Say Cheese

Like their language, the Swiss do not have any originality in their cuisine; it is either a German, a French or an Italian dish which has been adapted and finally began to be known as a Swiss delicacy.

On our visit to the chocolate factory at Broc, we had a break of about 3 hours in the village of Gruyere, famous for its cheese. Personally I am not very fond of cheese, mainly because of its tangy taste and milky odour and after a very unimpressive cheese factory tour, my impression on cheese worsened. But God had some other intentions for me; we had to have lunch in that cheesy village and each and every restaurant in the tiny central place served food only made of cheese.

I had no choice. Bravely I decided that I should try Swiss food. As suggested, we ordered for a raclette, a cheese fondue and a rostii. Our waitress said that the items would be served one at a time because we needed to eat them warm, if not hot and fondue would be the last item.

Gradually the dishes started arriving on our table. The first one was a raclette. It was a big layer of melted cheese spread out on a tray accompanied by tiny boiled potatoes with skin, tiny onions soaked in vinegar and gherkins. Raclette has derived its name from a French verb called racler which means ‘to scrape’ because that is the ultimate art of making this simple yet mouth-watering snack. Usually a half wheel of real raclette cheese preferably from the Valais region is used for preparing this. The cheese is scrapped off the top, bottom and rind and placed on a hot plate. Just as the cheese melts, it is scrapped off onto a plate and served immediately garnished with pepper and along with potatoes, onions and gherkins. After finishing off the raclette I could hear the hunger growls and consoled myself.

Next in line was the rostii. Rostii is basically a Swiss-German national dish. A not so impressive one but tastes good when served with a veal sausage, which is not usually the standard. Rostii is boiled and cooled potato, grated coarsely and fried in butter till the base is crisp. Salt, peppers are added naturally and herbs are sometimes added to add value. The potato slices are not singled out but remain stuck to each other and the crispiness of the base and the aroma of the butter add flavour.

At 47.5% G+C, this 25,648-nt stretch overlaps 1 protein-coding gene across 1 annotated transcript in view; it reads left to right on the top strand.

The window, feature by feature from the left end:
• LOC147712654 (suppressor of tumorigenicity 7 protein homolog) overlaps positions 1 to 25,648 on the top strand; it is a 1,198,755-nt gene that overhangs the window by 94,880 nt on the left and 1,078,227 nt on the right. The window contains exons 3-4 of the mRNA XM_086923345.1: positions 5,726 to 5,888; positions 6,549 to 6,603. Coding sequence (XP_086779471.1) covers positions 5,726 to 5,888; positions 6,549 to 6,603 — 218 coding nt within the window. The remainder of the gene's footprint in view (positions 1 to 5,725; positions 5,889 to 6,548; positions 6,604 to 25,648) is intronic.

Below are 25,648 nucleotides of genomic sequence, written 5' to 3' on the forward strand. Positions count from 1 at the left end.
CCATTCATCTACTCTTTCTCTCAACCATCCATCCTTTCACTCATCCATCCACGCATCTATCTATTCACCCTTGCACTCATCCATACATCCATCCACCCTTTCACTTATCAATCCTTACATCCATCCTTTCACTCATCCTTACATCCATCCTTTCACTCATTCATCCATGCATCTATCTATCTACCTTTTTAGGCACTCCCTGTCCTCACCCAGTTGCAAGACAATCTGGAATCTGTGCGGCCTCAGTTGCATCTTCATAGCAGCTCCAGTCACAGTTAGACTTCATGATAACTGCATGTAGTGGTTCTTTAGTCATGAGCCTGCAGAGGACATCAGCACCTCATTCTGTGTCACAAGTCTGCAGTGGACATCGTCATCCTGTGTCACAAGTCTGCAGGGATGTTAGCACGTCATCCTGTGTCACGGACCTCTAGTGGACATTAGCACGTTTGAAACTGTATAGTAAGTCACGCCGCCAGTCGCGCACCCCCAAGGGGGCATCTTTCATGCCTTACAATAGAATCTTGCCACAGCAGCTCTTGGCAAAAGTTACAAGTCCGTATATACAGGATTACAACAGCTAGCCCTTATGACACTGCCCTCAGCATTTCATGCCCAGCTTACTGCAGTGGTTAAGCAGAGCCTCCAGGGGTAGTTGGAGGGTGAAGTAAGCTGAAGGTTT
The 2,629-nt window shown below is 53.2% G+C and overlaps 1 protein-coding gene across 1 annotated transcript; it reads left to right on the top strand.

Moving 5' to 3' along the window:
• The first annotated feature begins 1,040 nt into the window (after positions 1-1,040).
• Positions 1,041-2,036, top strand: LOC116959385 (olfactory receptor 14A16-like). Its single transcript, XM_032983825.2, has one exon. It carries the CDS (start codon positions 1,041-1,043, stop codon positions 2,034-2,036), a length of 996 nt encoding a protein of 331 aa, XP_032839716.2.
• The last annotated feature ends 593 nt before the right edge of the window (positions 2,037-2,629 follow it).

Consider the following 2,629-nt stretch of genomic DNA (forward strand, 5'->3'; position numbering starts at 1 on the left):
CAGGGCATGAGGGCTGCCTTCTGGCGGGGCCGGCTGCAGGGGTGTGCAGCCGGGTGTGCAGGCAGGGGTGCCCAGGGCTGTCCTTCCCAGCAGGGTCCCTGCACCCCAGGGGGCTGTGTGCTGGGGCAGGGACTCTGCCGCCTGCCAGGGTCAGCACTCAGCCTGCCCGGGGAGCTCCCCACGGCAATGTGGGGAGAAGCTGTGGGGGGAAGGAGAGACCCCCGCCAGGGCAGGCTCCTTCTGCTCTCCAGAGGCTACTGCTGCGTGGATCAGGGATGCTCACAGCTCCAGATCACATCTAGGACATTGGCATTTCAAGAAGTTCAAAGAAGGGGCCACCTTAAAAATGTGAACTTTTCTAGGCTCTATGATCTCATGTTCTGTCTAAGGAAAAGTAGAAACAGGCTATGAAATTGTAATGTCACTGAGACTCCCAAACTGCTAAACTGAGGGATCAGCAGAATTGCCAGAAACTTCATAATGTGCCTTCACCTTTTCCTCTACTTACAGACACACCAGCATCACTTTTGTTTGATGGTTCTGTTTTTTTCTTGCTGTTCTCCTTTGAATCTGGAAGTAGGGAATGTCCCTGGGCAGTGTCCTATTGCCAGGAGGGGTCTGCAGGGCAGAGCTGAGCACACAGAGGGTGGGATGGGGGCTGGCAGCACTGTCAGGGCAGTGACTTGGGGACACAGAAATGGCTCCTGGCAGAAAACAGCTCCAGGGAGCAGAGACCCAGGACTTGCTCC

Finally came in the grand treat of Cheese Fondue. The plates were removed and replaced by breadbaskets containing variety of breads of the crusty types. Then came in the grand item. A medium sized non-stick pan on a burner on a low flame. Inside the pan was the melted cheese, still bubbling because of the heat underneath with a superb aroma. Along came lots of slightly steamed vegetables and diced boiled chicken.

We were a little embarrassed, because everyone else from the surrounding tables looked inquisitively at the laying of the table and the get up of the dish. No one was there to teach us the next step. We pierced the veggies, chicken pieces and crusty bread pieces one after the other, dipped it in the cheese, mixed it well in cheese, gave a nice coating of the melted cheese and pulled the pieces out along with long thin strips of cheese and put it straight into our mouth. It melted then and there. Absolutely fantastic! The cheese tasted the tastiest I have ever had. The consistency was just right and especially the art of eating it impressed me a lot. Brandy or white wine is normally mixed in the cheese, therefore that taste lingers in the mouth even after finishing one round.

Cheese Fondue is normally made with a combination of two kind cheese; Gruyere and Emmentaler. A few cloves of crushed garlic are rubbed in the cooking pan. The cheese and wine are added and stirred continuously until it comes to a boil. Later a little bit of corn flour is mixed in brandy and added again on a reduced flame and finally seasoned with pepper and nutmeg and served hot. We finished off every piece of food and every drop of cheese and what added to our satisfaction was that, a few of our neighbouring tables ordered the same stuff. Probably they were impressed on how we treated the dish…